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I have a SOD-123F diode through which a current of ~1A flows, creating a forward voltage drop of around 300mV. The datasheet does not specify Rjc but gives Rja = 200 C/W and Rjl = 70 C/W for a 10cm x 10cm copper pad area (!). I only have 12 mil traces going to and from this diode, so I am far from this ideal heatsink scenario.

From thermal imaging data I have a top-side casing temperature of 65C (~40C elevation).

What can I do to evaluate the junction temperature ?

Since I do not have access to Rjc, I thought I could evaluate a worst case scenario with Rjc = Rja = 200 C/W (since in reality Rja > Rjc) and assuming ambient to be 65C instead of 25C:

Tj = Rja * P + 25C = 200C/W * 1A * 300mV + 65C = 125C

Which is just on the 125C limit allowed by the datasheet. There should be some margin in there since I used Rja > Rjc.

Any other thoughts ?

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  • \$\begingroup\$ That is a question that always troubles me too and one I unfortunately don't the answer! I think in reality you can't be sure of how much is the junction temperature. Even if you had the \$R_{jc}\$ number, this refers to a very specific characterization test board that is mostly far away from the reality. The best would be to have the \$\psi_{jc}\$ parameter or a maximum value of the case temperature that is allowed. \$\endgroup\$ – nickagian Jul 19 '17 at 15:38
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    \$\begingroup\$ If it is a silicon diode, you can for sure estimate junction temperature using Vf and If. While I am sure it is possible and accurate, I do not know the exact way to do it off the top of my head. If I remember right, the temperature vs Vf relationship also depends on the current. Maybe the same thing is possible with Schottky's. \$\endgroup\$ – mkeith Jul 19 '17 at 19:50
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    \$\begingroup\$ I just looked at datasheets for several parts in that package. I found two which listed theta junction to lead. One was 23 K/W and the other was 70 K/W. Either way, the part definitely dissipates much more power through the lead than through the case. So another option for you is to put a thermocouple directly on the case, then put foam insulation on top of the thermocouple. The insulation will prevent heat transfer, so the case will be very close to die temperature. The insulation will only have a slight effect on temperature because most of the heat goes out through the leads. \$\endgroup\$ – mkeith Jul 20 '17 at 5:17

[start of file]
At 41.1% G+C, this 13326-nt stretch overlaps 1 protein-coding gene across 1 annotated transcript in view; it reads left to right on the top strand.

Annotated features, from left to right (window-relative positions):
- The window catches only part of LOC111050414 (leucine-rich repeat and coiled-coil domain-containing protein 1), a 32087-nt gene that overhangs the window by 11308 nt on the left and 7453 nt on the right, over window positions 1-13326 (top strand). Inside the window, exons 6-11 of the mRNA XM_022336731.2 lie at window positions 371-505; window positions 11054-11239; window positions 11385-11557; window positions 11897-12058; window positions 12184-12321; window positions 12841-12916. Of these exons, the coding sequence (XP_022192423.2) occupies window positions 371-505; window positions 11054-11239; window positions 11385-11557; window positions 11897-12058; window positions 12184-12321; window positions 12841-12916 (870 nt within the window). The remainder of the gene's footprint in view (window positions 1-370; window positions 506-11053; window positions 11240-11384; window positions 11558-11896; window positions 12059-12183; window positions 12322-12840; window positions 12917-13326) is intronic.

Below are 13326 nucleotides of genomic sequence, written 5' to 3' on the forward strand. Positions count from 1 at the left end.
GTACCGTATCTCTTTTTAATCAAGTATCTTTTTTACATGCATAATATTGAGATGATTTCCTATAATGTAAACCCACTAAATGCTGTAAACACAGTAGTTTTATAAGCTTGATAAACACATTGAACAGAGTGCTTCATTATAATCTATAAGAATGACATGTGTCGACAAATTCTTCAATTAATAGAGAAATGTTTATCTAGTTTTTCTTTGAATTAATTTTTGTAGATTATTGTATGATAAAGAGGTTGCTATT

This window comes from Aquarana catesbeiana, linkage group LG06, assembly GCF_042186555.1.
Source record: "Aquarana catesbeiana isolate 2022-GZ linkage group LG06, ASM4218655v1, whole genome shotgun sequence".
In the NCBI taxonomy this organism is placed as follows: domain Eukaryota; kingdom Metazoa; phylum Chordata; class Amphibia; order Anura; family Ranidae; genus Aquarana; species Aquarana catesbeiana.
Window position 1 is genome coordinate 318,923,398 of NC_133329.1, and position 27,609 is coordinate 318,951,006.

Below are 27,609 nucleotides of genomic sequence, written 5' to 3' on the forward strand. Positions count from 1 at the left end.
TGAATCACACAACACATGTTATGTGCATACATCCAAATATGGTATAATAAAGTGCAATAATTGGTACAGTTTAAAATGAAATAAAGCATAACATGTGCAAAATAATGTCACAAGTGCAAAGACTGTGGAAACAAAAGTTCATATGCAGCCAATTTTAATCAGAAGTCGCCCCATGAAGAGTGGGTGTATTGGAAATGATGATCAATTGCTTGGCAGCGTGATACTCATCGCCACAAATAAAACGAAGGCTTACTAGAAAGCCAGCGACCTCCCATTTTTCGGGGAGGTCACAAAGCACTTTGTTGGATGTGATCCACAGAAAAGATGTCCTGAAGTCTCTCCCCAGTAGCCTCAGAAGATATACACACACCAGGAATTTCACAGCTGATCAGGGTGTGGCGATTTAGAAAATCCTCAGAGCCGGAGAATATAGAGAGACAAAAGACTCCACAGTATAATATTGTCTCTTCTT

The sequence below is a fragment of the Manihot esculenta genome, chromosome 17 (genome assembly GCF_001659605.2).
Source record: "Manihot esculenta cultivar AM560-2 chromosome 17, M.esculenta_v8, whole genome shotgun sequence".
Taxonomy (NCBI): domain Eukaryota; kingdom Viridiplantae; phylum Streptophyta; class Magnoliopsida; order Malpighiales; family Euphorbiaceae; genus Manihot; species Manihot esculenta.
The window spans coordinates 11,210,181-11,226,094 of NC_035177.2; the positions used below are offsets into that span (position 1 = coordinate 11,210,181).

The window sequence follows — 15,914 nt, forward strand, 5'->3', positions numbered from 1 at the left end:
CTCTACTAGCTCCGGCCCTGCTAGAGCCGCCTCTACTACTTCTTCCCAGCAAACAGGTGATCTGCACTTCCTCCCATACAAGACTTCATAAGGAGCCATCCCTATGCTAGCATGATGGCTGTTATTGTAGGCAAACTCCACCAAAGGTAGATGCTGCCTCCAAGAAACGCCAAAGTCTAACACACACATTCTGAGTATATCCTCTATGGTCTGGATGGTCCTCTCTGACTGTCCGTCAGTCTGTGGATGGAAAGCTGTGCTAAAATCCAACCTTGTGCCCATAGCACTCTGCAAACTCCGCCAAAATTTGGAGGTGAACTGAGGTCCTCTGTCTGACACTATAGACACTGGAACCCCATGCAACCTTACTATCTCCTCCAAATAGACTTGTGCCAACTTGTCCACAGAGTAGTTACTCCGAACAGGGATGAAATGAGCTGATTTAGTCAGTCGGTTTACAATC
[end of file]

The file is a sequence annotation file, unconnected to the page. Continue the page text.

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    \$\begingroup\$ This may also explain why they don't give you theta to case. Because most of the heat is transferred to the board. \$\endgroup\$ – mkeith Jul 20 '17 at 5:19
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    \$\begingroup\$ Oh yes, I did misread your comment. I am not sure if tlead = tcase. It would be great to measure the lead temperature directly, if possible. Maybe you can glue a thermocouple directly to the lead, or even solder it there. If you use an imaging technique, be sure to accurately enter the emissivity. It is not possible to obtain an accurate result for temperature without using the correct emissivity. \$\endgroup\$ – mkeith Jul 20 '17 at 18:32
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@mkeith is correct. If you measure the Vf with very short 1A pulses, to avoid self heating, whilst controlling the ambient temperature with an oven, you will be able to get the Vf @ 1A over the temperature range. If short pulses can not be acheived, steps between 0A and 1A are acceptable if you take the measurement very quickly and obviously keep the duty cycle very low; this can be done with a scope and preferrably also a current probe to see when the current has settled.

I have done a similar experiment in the past to characterise the temperature dependance of the Vf of various LEDs over a range of currents in order to calculate the junction temperatures in normal operation.

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The thermal timeconstant of 1micron cube is 11.4 nanoseconds.

For 10 micron cube...... 11.4nS * 100

For 100 micron cube...... 11.4nS * 100 * 100

For 1,000 micron cube..... 11.4nS * 100 * 100 * 100

Your diode junction is likely 10microns (based on breakdown voltage and max current).

Your pulses need to be << 1uS.

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  • \$\begingroup\$ Could you share a reference that would relate die size to diode specs ? \$\endgroup\$ – gsimard Jul 20 '17 at 17:22

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